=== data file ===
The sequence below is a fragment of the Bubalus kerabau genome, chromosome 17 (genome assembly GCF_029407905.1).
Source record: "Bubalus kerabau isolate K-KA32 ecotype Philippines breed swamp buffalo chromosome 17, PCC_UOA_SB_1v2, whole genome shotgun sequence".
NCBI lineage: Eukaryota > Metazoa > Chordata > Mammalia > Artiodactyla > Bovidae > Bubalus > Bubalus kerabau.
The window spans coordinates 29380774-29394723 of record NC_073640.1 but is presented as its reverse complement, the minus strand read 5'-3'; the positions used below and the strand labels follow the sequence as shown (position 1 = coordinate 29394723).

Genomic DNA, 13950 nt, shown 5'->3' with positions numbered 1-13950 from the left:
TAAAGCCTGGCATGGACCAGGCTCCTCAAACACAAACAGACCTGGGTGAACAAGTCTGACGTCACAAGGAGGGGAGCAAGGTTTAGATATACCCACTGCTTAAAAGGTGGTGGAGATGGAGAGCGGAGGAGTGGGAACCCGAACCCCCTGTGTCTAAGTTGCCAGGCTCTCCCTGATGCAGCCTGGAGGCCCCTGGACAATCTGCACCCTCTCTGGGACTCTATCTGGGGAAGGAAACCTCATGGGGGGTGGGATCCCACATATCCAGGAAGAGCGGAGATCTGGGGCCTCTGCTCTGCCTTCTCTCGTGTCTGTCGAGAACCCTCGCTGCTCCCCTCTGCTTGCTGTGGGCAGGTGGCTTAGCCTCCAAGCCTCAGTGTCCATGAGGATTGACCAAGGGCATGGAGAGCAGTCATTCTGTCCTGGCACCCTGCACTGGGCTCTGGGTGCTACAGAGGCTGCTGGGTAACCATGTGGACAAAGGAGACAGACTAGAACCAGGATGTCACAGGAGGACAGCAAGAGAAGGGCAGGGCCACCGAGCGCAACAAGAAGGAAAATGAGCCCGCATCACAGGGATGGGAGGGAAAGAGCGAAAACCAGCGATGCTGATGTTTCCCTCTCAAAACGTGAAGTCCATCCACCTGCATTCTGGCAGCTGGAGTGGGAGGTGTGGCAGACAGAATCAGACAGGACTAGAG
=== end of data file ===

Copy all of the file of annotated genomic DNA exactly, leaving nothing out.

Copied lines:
The sequence below is a fragment of the Bubalus kerabau genome, chromosome 17 (genome assembly GCF_029407905.1).
Source record: "Bubalus kerabau isolate K-KA32 ecotype Philippines breed swamp buffalo chromosome 17, PCC_UOA_SB_1v2, whole genome shotgun sequence".
NCBI lineage: Eukaryota > Metazoa > Chordata > Mammalia > Artiodactyla > Bovidae > Bubalus > Bubalus kerabau.
The window spans coordinates 29380774-29394723 of record NC_073640.1 but is presented as its reverse complement, the minus strand read 5'-3'; the positions used below and the strand labels follow the sequence as shown (position 1 = coordinate 29394723).

Genomic DNA, 13950 nt, shown 5'->3' with positions numbered 1-13950 from the left:
TAAAGCCTGGCATGGACCAGGCTCCTCAAACACAAACAGACCTGGGTGAACAAGTCTGACGTCACAAGGAGGGGAGCAAGGTTTAGATATACCCACTGCTTAAAAGGTGGTGGAGATGGAGAGCGGAGGAGTGGGAACCCGAACCCCCTGTGTCTAAGTTGCCAGGCTCTCCCTGATGCAGCCTGGAGGCCCCTGGACAATCTGCACCCTCTCTGGGACTCTATCTGGGGAAGGAAACCTCATGGGGGGTGGGATCCCACATATCCAGGAAGAGCGGAGATCTGGGGCCTCTGCTCTGCCTTCTCTCGTGTCTGTCGAGAACCCTCGCTGCTCCCCTCTGCTTGCTGTGGGCAGGTGGCTTAGCCTCCAAGCCTCAGTGTCCATGAGGATTGACCAAGGGCATGGAGAGCAGTCATTCTGTCCTGGCACCCTGCACTGGGCTCTGGGTGCTACAGAGGCTGCTGGGTAACCATGTGGACAAAGGAGACAGACTAGAACCAGGATGTCACAGGAGGACAGCAAGAGAAGGGCAGGGCCACCGAGCGCAACAAGAAGGAAAATGAGCCCGCATCACAGGGATGGGAGGGAAAGAGCGAAAACCAGCGATGCTGATGTTTCCCTCTCAAAACGTGAAGTCCATCCACCTGCATTCTGGCAGCTGGAGTGGGAGGTGTGGCAGACAGAATCAGACAGGACTAGAG